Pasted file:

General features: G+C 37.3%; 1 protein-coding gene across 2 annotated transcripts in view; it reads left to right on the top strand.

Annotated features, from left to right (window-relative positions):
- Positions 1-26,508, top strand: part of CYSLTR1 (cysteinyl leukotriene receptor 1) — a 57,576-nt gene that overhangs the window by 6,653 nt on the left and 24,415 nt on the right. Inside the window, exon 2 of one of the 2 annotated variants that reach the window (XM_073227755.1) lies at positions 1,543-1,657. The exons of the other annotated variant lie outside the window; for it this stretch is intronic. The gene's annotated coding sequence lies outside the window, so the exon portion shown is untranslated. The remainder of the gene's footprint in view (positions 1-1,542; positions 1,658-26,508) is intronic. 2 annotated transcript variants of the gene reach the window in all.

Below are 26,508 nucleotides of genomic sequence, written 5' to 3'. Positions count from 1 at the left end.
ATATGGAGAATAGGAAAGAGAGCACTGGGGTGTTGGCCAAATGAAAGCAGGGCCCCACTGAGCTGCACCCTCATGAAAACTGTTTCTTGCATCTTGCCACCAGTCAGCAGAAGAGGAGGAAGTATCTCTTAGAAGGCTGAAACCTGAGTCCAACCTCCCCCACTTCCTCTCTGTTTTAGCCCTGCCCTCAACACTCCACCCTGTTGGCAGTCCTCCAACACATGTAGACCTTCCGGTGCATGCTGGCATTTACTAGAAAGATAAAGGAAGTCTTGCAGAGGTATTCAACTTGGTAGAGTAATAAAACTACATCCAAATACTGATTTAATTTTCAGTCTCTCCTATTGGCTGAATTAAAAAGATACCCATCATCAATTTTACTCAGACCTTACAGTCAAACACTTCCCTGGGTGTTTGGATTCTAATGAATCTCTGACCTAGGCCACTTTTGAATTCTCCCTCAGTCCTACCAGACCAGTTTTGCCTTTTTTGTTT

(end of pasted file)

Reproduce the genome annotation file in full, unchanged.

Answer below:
General features: G+C 37.3%; 1 protein-coding gene across 2 annotated transcripts in view; it reads left to right on the top strand.

Annotated features, from left to right (window-relative positions):
- Positions 1-26,508, top strand: part of CYSLTR1 (cysteinyl leukotriene receptor 1) — a 57,576-nt gene that overhangs the window by 6,653 nt on the left and 24,415 nt on the right. Inside the window, exon 2 of one of the 2 annotated variants that reach the window (XM_073227755.1) lies at positions 1,543-1,657. The exons of the other annotated variant lie outside the window; for it this stretch is intronic. The gene's annotated coding sequence lies outside the window, so the exon portion shown is untranslated. The remainder of the gene's footprint in view (positions 1-1,542; positions 1,658-26,508) is intronic. 2 annotated transcript variants of the gene reach the window in all.

Below are 26,508 nucleotides of genomic sequence, written 5' to 3'. Positions count from 1 at the left end.
ATATGGAGAATAGGAAAGAGAGCACTGGGGTGTTGGCCAAATGAAAGCAGGGCCCCACTGAGCTGCACCCTCATGAAAACTGTTTCTTGCATCTTGCCACCAGTCAGCAGAAGAGGAGGAAGTATCTCTTAGAAGGCTGAAACCTGAGTCCAACCTCCCCCACTTCCTCTCTGTTTTAGCCCTGCCCTCAACACTCCACCCTGTTGGCAGTCCTCCAACACATGTAGACCTTCCGGTGCATGCTGGCATTTACTAGAAAGATAAAGGAAGTCTTGCAGAGGTATTCAACTTGGTAGAGTAATAAAACTACATCCAAATACTGATTTAATTTTCAGTCTCTCCTATTGGCTGAATTAAAAAGATACCCATCATCAATTTTACTCAGACCTTACAGTCAAACACTTCCCTGGGTGTTTGGATTCTAATGAATCTCTGACCTAGGCCACTTTTGAATTCTCCCTCAGTCCTACCAGACCAGTTTTGCCTTTTTTGTTT